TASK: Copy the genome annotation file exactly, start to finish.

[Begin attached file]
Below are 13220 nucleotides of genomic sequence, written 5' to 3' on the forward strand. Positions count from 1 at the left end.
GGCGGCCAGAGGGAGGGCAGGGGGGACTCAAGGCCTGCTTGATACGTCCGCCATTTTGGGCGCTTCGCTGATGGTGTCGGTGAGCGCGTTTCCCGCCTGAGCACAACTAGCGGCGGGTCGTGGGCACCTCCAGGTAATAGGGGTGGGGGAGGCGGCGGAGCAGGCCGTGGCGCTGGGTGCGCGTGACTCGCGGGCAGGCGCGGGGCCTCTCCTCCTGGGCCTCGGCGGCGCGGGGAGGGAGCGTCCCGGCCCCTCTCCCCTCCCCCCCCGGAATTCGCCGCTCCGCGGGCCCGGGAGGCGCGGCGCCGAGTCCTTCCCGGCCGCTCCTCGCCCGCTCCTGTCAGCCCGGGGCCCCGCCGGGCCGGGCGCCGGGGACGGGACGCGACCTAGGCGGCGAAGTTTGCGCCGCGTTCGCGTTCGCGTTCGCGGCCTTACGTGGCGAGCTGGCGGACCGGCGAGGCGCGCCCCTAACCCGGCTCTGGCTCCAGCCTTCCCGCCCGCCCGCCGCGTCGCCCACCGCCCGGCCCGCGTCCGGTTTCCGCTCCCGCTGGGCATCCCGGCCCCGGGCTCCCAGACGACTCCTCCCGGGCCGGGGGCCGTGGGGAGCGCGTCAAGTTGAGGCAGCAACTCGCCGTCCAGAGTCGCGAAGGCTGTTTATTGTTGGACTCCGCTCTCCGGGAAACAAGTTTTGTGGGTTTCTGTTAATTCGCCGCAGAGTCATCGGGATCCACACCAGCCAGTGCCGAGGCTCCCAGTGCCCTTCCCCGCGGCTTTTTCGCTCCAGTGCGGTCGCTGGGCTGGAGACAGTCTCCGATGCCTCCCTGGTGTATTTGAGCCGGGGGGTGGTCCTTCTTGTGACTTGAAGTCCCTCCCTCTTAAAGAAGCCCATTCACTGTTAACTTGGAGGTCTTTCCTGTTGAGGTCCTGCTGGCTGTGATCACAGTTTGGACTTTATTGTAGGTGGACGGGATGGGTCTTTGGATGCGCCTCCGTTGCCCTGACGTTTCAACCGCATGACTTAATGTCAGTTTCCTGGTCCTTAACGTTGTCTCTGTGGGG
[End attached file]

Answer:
Below are 13220 nucleotides of genomic sequence, written 5' to 3' on the forward strand. Positions count from 1 at the left end.
GGCGGCCAGAGGGAGGGCAGGGGGGACTCAAGGCCTGCTTGATACGTCCGCCATTTTGGGCGCTTCGCTGATGGTGTCGGTGAGCGCGTTTCCCGCCTGAGCACAACTAGCGGCGGGTCGTGGGCACCTCCAGGTAATAGGGGTGGGGGAGGCGGCGGAGCAGGCCGTGGCGCTGGGTGCGCGTGACTCGCGGGCAGGCGCGGGGCCTCTCCTCCTGGGCCTCGGCGGCGCGGGGAGGGAGCGTCCCGGCCCCTCTCCCCTCCCCCCCCGGAATTCGCCGCTCCGCGGGCCCGGGAGGCGCGGCGCCGAGTCCTTCCCGGCCGCTCCTCGCCCGCTCCTGTCAGCCCGGGGCCCCGCCGGGCCGGGCGCCGGGGACGGGACGCGACCTAGGCGGCGAAGTTTGCGCCGCGTTCGCGTTCGCGTTCGCGGCCTTACGTGGCGAGCTGGCGGACCGGCGAGGCGCGCCCCTAACCCGGCTCTGGCTCCAGCCTTCCCGCCCGCCCGCCGCGTCGCCCACCGCCCGGCCCGCGTCCGGTTTCCGCTCCCGCTGGGCATCCCGGCCCCGGGCTCCCAGACGACTCCTCCCGGGCCGGGGGCCGTGGGGAGCGCGTCAAGTTGAGGCAGCAACTCGCCGTCCAGAGTCGCGAAGGCTGTTTATTGTTGGACTCCGCTCTCCGGGAAACAAGTTTTGTGGGTTTCTGTTAATTCGCCGCAGAGTCATCGGGATCCACACCAGCCAGTGCCGAGGCTCCCAGTGCCCTTCCCCGCGGCTTTTTCGCTCCAGTGCGGTCGCTGGGCTGGAGACAGTCTCCGATGCCTCCCTGGTGTATTTGAGCCGGGGGGTGGTCCTTCTTGTGACTTGAAGTCCCTCCCTCTTAAAGAAGCCCATTCACTGTTAACTTGGAGGTCTTTCCTGTTGAGGTCCTGCTGGCTGTGATCACAGTTTGGACTTTATTGTAGGTGGACGGGATGGGTCTTTGGATGCGCCTCCGTTGCCCTGACGTTTCAACCGCATGACTTAATGTCAGTTTCCTGGTCCTTAACGTTGTCTCTGTGGGG